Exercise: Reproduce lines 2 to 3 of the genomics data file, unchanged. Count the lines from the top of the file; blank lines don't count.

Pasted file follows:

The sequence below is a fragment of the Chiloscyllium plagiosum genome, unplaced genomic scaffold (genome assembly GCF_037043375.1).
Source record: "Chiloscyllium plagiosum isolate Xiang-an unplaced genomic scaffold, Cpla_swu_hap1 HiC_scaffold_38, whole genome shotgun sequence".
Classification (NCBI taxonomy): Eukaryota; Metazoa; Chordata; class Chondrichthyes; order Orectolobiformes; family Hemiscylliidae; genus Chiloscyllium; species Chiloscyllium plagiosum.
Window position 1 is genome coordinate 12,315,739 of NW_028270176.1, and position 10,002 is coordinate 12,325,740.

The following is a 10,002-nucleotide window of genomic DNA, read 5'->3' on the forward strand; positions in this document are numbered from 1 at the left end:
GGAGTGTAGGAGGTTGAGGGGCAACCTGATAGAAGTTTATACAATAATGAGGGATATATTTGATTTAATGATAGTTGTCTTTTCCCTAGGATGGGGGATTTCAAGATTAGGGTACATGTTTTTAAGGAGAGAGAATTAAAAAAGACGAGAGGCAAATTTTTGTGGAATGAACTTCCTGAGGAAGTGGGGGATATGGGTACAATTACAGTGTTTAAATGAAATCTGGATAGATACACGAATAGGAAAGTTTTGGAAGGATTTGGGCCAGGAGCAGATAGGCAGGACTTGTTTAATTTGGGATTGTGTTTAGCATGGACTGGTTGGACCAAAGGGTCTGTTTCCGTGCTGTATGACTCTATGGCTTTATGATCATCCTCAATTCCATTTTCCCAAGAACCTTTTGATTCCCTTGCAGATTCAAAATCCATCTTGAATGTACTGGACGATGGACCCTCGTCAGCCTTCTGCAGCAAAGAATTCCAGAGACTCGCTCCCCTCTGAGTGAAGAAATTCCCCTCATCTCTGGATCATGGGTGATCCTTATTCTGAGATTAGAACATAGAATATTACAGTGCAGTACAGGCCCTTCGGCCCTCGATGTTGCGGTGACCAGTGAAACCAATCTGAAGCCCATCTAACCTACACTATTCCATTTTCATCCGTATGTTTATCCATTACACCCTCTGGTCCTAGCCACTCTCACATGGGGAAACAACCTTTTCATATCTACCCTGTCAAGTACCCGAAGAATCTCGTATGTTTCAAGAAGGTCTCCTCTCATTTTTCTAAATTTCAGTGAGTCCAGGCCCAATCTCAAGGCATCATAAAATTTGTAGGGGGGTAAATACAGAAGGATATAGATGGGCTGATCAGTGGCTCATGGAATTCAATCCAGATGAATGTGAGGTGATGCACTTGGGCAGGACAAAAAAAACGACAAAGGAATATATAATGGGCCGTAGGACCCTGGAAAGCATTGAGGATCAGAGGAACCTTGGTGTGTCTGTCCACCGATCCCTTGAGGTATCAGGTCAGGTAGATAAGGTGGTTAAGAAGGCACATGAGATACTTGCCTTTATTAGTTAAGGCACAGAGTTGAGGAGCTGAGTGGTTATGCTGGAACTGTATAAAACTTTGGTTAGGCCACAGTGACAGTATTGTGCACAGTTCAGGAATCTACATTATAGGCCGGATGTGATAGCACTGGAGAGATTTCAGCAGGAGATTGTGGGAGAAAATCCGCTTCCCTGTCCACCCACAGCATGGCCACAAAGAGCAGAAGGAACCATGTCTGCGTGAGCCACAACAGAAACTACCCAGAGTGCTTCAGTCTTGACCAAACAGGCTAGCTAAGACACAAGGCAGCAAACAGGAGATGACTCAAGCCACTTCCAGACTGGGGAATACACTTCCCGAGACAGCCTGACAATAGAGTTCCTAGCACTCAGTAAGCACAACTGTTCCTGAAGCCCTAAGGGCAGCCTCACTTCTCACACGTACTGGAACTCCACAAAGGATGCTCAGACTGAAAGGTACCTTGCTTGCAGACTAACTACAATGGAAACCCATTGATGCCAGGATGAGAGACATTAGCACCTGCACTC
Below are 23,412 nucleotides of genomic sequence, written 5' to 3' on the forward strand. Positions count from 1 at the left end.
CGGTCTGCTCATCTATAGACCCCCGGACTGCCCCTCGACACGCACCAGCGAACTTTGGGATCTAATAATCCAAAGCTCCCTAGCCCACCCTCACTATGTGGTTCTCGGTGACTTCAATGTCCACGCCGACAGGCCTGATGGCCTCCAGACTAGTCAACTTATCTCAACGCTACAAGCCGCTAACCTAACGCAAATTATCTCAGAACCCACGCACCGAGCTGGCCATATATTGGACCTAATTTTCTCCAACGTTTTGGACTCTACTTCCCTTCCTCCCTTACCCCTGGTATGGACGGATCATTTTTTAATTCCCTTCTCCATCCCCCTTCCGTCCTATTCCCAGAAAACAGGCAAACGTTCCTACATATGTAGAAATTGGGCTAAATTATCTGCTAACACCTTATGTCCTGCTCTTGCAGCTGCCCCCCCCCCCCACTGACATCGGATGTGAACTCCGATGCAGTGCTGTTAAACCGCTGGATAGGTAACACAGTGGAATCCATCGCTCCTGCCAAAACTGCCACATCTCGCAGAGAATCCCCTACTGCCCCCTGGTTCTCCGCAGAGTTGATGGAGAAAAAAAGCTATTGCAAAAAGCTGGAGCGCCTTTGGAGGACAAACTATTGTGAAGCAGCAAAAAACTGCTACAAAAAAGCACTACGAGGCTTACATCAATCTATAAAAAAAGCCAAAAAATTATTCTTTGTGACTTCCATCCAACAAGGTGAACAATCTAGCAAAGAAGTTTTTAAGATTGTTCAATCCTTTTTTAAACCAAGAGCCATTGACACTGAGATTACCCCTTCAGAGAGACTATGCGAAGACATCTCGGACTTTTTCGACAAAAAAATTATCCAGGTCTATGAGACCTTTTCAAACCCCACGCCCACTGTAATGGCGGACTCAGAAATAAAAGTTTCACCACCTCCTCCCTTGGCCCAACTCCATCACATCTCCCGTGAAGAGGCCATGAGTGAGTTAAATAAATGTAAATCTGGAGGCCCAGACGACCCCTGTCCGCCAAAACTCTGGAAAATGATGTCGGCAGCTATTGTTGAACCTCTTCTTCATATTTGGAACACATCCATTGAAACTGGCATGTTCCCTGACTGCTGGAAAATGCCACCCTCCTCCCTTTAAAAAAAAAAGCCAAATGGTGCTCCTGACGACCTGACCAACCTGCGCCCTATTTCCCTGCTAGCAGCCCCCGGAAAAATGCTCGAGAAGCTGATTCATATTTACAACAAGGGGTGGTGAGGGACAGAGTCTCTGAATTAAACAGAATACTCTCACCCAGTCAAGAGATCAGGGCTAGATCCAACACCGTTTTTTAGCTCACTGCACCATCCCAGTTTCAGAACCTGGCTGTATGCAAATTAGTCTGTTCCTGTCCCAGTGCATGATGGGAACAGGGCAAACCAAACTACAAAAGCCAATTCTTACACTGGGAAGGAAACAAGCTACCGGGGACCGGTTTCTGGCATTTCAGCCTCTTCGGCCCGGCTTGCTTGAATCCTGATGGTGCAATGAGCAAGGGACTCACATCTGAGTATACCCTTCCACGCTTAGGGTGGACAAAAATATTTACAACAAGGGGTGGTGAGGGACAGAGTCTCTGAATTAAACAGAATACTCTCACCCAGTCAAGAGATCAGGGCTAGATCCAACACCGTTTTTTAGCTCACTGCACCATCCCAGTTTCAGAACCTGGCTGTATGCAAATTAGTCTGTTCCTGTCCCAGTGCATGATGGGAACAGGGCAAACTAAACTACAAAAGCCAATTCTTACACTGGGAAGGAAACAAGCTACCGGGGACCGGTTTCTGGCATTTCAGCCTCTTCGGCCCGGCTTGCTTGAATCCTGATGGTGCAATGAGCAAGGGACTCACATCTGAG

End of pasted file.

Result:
Source record: "Chiloscyllium plagiosum isolate Xiang-an unplaced genomic scaffold, Cpla_swu_hap1 HiC_scaffold_38, whole genome shotgun sequence".
Classification (NCBI taxonomy): Eukaryota; Metazoa; Chordata; class Chondrichthyes; order Orectolobiformes; family Hemiscylliidae; genus Chiloscyllium; species Chiloscyllium plagiosum.